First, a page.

As a student body, we need to think about the relationship between food and power at this University. Through the lens of food, we can see the symptoms of structural racism. Through the lens of food, we can see how the University fails to effectively care for a significant portion of the student population. And through the lens of food, we can see a path forward.
Food activist Karen Washington has worked in food justice for 30 years addressing the intersecting issues of oppression, racism, health, food access and poverty in New York. Her work in food justice inspired her to coin the term “food apartheid” which emphasizes how racism led to limited access to healthy food for underrepresented groups: “It’s by design not accident, she argues, that people of color are denied access to nutritious affordable food, farmland and business opportunities in the food industry.”
At Cornell, according to data from the 2019 and 2021 Undergraduate Experience Surveys, we see BIPOC students facing barriers to food security at almost twice the rate of their white counterparts. Using the data, I have created the following three charts to showcase the main barriers to food security. The percentage of students reporting the barrier often or very often causes them to eat less than they feel they need to.
This is food injustice. Intentional or not, food apartheid is the symptom of systemic and structural racism and classism which the University is not addressing.
Furthermore, this is food insecurity. The survey data, from over 3,000 students in both 2019 and 2021, also indicates that many students feel like they do not have enough to eat very often: an average of 12.5 percent for all reasons. When we include students responding often, this percentage jumps to 26 percent. Even not considering race disparities, this is a critical issue. The administration has tried to take some actions such as the Cornell Food Pantry and Swipe Out Hunger to alleviate student food insecurity, but these efforts have not been successful according to this data. The efforts are moving in the right direction but we need more effective action.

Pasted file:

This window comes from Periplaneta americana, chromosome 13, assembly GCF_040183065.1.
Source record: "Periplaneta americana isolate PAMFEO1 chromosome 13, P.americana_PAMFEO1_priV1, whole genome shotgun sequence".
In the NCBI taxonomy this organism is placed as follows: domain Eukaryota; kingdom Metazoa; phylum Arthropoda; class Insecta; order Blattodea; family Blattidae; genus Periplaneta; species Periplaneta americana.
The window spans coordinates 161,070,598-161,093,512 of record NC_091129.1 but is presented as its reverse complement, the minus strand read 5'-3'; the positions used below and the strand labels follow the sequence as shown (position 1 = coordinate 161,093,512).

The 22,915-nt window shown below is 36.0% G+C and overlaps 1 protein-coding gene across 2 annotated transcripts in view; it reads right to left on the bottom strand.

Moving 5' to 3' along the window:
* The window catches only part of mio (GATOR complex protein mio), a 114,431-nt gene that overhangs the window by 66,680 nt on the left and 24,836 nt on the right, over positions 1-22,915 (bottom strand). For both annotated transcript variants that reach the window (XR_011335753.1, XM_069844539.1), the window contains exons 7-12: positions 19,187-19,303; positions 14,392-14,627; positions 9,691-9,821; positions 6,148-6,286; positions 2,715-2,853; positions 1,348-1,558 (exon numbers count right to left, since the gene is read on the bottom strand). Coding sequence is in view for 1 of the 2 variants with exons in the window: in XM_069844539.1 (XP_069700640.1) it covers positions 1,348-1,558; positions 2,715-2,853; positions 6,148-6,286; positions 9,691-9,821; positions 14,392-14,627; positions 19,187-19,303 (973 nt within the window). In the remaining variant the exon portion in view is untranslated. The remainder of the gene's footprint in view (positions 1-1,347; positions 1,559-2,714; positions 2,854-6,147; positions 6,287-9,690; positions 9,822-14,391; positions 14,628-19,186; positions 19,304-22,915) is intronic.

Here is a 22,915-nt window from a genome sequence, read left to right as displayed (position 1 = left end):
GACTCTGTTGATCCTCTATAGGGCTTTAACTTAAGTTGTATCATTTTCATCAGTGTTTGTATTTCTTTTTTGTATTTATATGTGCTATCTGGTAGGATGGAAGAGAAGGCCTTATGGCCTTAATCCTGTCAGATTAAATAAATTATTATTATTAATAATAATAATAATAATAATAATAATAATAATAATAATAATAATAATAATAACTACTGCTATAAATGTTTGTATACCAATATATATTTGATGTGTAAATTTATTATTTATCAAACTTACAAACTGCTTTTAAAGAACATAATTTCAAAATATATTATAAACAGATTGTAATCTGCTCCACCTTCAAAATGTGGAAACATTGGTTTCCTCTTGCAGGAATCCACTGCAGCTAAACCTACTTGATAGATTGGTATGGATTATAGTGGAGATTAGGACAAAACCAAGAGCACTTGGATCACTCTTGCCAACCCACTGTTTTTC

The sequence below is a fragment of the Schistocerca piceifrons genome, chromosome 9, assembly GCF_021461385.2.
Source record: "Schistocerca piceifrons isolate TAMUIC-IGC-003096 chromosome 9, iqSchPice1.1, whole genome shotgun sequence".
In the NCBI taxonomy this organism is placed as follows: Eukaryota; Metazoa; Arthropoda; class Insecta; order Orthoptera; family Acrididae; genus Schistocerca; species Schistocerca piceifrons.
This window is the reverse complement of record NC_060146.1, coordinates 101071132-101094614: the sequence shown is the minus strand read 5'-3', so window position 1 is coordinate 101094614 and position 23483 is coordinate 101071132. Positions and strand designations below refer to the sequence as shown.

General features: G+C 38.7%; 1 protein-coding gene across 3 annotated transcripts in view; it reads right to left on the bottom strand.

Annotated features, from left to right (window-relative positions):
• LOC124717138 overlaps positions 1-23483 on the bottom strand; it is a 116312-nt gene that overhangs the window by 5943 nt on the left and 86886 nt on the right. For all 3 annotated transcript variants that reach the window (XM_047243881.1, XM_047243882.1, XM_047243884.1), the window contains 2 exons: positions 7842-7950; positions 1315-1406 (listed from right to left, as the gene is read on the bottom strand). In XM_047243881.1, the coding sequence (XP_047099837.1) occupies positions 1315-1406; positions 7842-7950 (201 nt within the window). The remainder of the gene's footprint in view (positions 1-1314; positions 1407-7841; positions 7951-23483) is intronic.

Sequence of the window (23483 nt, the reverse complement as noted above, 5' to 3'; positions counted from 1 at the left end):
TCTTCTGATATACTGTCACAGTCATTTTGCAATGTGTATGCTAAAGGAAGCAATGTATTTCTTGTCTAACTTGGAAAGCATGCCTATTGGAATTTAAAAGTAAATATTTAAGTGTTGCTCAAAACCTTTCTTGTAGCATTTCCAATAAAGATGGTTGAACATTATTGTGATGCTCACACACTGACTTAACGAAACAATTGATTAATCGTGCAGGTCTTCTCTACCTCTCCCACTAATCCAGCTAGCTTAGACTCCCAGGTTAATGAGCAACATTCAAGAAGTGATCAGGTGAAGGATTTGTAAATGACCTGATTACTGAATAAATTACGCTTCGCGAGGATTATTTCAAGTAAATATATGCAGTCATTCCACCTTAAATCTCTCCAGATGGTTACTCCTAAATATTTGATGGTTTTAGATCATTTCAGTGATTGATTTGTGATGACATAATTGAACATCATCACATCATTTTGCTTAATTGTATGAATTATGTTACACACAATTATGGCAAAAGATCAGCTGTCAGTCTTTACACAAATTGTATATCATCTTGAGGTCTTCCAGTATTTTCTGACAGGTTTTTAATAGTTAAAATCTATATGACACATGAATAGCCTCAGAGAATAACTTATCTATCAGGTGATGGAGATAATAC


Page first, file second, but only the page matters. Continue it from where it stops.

Through food, we can start to address not only student food insecurity and injustice, but broader issues at Cornell. Leah Penniman, a New York farmer and food sovereignty activist, has carried on the message by civil rights activist and food cooperative founder Fannie Lou Hamer that for BIPOC communities “to free ourselves we must feed ourselves” At Cornell, in the student community, there is a very different context, but we can glean from this message that we need more power in our student food system.
The student food system is heavily influenced by Cornell Dining. Requiring students to be on meal plans for the first two years can place critical financial burdens on students whose needs are not always met by dining establishments. It is also challenging for students to get lunch on campus as there is one “swipe” dining hall on central campus but several places where students need to use their limited cash allowance. Students deserve more of a say in how Dining functions on this campus.
The student food system is also limited by the lack of grocery stores nearby. Most large stores require long bus rides or cars to access. For students without the time or ability to transport themselves to these grocery stores, they are left with overpriced and often unhealthy convenience stores, most of which are also run by Cornell Dining. Anabel’s Grocery is a student-run nonprofit that tries to address some of the needs of the student body, but has limited resources and little support from the Cornell administration. I have been serving as a Collaboration and Education Coordinator at Anabel’s for the past two years and could not have written about this topic without support from the Anabel’s team and collaborating organizations.
There are small beginnings for a student food system on the producer end. Dilmun Hill is a student-run organic farm which sells produce directly to students through farm stands, U-picks, a CSA and at Anabel’s. But, Dilmun Hill also receives very little support from Cornell and is working with highly marginalized and limited land. The Hydroponics Club received space in research greenhouses to grow food for students, available at Anabel’s too, as does the Bee Club at Cornell and the Bread Club. We need further integration of these student food producers into a stronger and more just student food system.
The Basic Needs Coalition, a newer student-led organization, demands that Cornell University ensures fair access to food, housing, health, wellness, financial aid and other basic needs for all. The Coalition needs support because access to food is a basic human need. Along with lobbying for greater support from the Cornell administration, we need to continue to build coalition, community, and student power. Bobby J. Smith II, Ph.D. ’18 recommends we simultaneously build relationships with the community in Ithaca which is also facing and combating the same issues we see at Cornell.
Overall, this is a time to speak up and this is a time for action. From the data to the day-to-day experiences of the 1 in 10 students who are very often feeling like they don’t have enough to eat at Cornell, this is no longer an issue we can ignore. As a student body, we are responsible for taking more control of our food system and pressuring the administration to make structural changes which will ensure every student has enough to eat at Cornell.
Dylan Rodgers is a senior in the College of Agriculture and Life Sciences. Comments can be sent to [email protected]. Guest Room runs intermittently this semester.